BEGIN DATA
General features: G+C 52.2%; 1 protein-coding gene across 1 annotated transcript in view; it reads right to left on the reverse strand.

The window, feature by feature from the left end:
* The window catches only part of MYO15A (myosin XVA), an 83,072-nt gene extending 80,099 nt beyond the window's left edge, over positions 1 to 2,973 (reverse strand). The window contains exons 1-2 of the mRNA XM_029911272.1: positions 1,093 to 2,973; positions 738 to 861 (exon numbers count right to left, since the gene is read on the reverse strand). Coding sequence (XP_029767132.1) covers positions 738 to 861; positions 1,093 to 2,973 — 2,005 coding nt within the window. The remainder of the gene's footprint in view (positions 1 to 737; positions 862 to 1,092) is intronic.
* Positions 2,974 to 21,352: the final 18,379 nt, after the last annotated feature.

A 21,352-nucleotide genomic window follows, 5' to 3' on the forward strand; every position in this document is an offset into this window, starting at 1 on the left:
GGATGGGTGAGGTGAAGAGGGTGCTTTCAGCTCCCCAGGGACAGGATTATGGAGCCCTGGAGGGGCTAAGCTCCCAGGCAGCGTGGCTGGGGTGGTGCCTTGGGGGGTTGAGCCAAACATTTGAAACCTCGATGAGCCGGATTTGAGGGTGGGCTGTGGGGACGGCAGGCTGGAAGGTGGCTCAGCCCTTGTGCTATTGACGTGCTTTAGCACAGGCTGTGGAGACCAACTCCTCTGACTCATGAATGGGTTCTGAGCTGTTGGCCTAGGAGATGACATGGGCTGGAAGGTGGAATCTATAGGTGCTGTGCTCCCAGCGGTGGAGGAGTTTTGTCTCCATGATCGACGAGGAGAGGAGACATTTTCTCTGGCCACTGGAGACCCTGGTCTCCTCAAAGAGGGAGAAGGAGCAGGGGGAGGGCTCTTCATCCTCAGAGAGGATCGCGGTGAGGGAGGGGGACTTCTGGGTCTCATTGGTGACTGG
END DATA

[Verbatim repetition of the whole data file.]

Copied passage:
General features: G+C 52.2%; 1 protein-coding gene across 1 annotated transcript in view; it reads right to left on the reverse strand.

The window, feature by feature from the left end:
* The window catches only part of MYO15A (myosin XVA), an 83,072-nt gene extending 80,099 nt beyond the window's left edge, over positions 1 to 2,973 (reverse strand). The window contains exons 1-2 of the mRNA XM_029911272.1: positions 1,093 to 2,973; positions 738 to 861 (exon numbers count right to left, since the gene is read on the reverse strand). Coding sequence (XP_029767132.1) covers positions 738 to 861; positions 1,093 to 2,973 — 2,005 coding nt within the window. The remainder of the gene's footprint in view (positions 1 to 737; positions 862 to 1,092) is intronic.
* Positions 2,974 to 21,352: the final 18,379 nt, after the last annotated feature.

A 21,352-nucleotide genomic window follows, 5' to 3' on the forward strand; every position in this document is an offset into this window, starting at 1 on the left:
GGATGGGTGAGGTGAAGAGGGTGCTTTCAGCTCCCCAGGGACAGGATTATGGAGCCCTGGAGGGGCTAAGCTCCCAGGCAGCGTGGCTGGGGTGGTGCCTTGGGGGGTTGAGCCAAACATTTGAAACCTCGATGAGCCGGATTTGAGGGTGGGCTGTGGGGACGGCAGGCTGGAAGGTGGCTCAGCCCTTGTGCTATTGACGTGCTTTAGCACAGGCTGTGGAGACCAACTCCTCTGACTCATGAATGGGTTCTGAGCTGTTGGCCTAGGAGATGACATGGGCTGGAAGGTGGAATCTATAGGTGCTGTGCTCCCAGCGGTGGAGGAGTTTTGTCTCCATGATCGACGAGGAGAGGAGACATTTTCTCTGGCCACTGGAGACCCTGGTCTCCTCAAAGAGGGAGAAGGAGCAGGGGGAGGGCTCTTCATCCTCAGAGAGGATCGCGGTGAGGGAGGGGGACTTCTGGGTCTCATTGGTGACTGG